Moreover, industrial, export-oriented farming necessitates the clearing of forests for plantations and ranches, which brings humans and domesticated animals into contact with wild animals.

“Pathogens, or disease-carrying organisms, are initially endemic to certain places such as mountains and forests. When this habitat is destroyed, usually through man-made activities like wildlife poaching or deforestation, these pathogens transfer to other places,” Bautista says.

“ASF cannot be tackled separately from globalisation,” says Cosico of AGHAM. “Economic policies creating an import-dependent and export-oriented economy should be revoked, because these smother whatever little protection is left for local producers.”

Science for the People

Environmental activists and small-scale farming advocates say the solution to the Philippines’ ASF problem does not lie in liberalising trade but in protecting domestic industries through people-centred science.

Ryan Damaso, coordinator of Farmer-Scientist Partnership for Development (MASIPAG), says agricultural development must be prioritised by the government to achieve food self-sufficiency and security. “This includes increasing government subsidies to help backyard producers to repopulate their swine, educating hog raisers on the importance of biosecurity measures and ramping up testing and inspection facilities,” he says.

Damaso also advocates for the adoption of agroecological farming practices, which integrate indigenous knowledge of the environment into farming techniques and eschew monocropping and synthetic fertilisers and pesticides. “This practice allows ecological diversity in farm systems, improves soil quality and resistance to lethal pathogens, and aims to free farmers from corporate dependence and takeover,” he says.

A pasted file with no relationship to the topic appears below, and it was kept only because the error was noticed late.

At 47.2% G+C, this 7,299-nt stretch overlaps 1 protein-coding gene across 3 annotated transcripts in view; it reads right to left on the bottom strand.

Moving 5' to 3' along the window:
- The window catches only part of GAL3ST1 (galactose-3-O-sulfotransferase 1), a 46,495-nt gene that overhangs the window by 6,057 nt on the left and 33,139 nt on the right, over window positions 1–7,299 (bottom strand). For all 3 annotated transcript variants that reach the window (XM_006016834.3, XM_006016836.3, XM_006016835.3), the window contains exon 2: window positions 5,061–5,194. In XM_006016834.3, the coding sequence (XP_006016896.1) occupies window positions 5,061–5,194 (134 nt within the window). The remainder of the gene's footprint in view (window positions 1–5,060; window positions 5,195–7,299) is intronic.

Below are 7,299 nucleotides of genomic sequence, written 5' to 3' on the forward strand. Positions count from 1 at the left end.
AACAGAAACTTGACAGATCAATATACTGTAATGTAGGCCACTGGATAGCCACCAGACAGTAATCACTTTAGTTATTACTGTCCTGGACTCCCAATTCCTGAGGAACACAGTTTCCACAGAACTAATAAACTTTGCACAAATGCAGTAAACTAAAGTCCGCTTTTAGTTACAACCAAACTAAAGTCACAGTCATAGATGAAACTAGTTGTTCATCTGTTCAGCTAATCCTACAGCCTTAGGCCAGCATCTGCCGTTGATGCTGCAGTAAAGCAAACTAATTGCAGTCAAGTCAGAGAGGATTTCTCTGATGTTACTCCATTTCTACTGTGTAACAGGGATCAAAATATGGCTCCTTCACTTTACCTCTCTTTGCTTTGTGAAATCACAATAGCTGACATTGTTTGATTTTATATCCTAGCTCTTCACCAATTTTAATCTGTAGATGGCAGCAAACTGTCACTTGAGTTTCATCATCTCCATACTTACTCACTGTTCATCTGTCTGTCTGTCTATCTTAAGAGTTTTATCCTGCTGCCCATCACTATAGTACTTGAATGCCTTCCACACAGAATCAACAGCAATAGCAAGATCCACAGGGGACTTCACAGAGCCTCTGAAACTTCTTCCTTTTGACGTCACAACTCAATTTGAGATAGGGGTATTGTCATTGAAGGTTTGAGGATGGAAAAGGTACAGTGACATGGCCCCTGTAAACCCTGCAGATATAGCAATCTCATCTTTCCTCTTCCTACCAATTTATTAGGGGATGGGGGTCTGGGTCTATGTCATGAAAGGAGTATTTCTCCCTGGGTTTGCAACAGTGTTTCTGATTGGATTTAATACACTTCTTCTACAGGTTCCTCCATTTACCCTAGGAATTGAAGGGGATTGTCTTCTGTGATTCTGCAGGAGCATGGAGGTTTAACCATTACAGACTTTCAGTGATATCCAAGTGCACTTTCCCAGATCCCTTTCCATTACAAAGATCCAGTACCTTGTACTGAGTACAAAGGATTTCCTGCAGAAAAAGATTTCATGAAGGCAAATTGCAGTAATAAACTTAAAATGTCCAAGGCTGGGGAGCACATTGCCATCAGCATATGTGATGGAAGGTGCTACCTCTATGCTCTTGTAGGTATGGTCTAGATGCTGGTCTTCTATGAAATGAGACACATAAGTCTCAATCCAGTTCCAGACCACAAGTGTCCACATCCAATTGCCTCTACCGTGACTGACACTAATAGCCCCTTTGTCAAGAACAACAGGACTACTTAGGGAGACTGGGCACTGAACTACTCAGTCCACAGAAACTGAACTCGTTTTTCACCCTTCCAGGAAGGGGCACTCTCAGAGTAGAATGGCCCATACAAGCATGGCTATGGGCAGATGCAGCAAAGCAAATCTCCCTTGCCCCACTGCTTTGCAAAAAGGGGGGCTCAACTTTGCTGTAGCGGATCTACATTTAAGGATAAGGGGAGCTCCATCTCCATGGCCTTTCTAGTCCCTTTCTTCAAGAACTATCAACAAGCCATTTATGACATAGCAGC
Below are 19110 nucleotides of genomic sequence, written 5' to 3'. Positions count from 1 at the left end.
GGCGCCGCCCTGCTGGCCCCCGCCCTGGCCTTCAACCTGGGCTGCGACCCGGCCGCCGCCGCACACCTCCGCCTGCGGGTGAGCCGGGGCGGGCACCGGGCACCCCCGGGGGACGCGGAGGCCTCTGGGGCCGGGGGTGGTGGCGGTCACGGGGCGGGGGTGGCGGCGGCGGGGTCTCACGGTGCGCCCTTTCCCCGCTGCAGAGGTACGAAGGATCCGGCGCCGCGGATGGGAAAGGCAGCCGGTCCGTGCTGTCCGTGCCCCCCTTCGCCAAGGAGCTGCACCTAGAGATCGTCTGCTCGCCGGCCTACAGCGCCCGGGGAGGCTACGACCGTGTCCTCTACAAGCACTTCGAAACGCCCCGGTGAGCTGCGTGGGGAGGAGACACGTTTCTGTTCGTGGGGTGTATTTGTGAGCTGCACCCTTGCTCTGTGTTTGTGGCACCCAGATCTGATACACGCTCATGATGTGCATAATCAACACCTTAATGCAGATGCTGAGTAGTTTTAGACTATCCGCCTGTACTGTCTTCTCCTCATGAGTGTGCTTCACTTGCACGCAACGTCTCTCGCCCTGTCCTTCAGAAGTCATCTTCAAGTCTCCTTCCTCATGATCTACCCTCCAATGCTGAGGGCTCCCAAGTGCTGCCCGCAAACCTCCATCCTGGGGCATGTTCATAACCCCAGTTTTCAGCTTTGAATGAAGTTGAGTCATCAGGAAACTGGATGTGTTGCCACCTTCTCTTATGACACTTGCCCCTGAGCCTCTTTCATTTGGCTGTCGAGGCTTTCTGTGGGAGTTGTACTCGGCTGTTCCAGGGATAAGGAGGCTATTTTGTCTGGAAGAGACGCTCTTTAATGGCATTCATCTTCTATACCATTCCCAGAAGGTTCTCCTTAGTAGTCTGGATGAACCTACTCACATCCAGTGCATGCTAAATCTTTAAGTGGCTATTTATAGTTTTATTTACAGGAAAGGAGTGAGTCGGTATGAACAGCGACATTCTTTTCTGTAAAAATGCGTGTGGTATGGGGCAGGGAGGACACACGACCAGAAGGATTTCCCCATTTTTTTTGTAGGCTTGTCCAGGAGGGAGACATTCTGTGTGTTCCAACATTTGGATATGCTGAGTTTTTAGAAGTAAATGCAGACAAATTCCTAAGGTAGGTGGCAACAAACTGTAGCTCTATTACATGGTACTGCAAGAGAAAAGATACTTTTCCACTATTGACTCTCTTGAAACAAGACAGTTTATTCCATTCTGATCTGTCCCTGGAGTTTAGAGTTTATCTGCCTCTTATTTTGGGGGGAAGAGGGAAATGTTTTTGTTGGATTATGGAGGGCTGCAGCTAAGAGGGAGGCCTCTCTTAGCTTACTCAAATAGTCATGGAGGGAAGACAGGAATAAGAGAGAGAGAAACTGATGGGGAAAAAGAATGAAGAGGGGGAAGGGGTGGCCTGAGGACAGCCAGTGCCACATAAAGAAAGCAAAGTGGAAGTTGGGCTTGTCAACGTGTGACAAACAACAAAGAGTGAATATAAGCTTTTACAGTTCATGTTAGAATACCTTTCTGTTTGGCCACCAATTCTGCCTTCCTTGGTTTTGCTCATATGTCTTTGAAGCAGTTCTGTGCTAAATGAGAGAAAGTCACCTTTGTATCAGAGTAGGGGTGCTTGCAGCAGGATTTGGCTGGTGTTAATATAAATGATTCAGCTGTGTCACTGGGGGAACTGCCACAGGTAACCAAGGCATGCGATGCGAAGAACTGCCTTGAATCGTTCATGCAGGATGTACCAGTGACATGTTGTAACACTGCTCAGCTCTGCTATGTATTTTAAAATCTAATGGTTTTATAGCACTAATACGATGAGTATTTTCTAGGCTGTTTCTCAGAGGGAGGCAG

Malong, who learned these lessons the hard way when his hogs succumbed to ASF, has since adopted some agroecological practices on his farm: he no longer uses high-yield varieties of grain or synthetic fertilisers and pesticides. 

“Raising various kinds of livestock such as ducks, chickens and goats also provides food security for farmers in case of disease outbreaks, like ASF,” he says. 

Malong has even built up the confidence to start investing in pigs again, knowing that the new biodiversity on his farms serves as a buffer against infections and the total loss of his livelihood from a future ASF outbreak. In fact, equipped with knowledge to mitigate ASF, the disease may not even be the greatest threat to his pig business.

“I bought two piglets the other day,” he says with a bitter laugh. “But they escaped.”

Dania Reyes

Dania Reyes is a student of comparative literature at the University of the Philippines Diliman.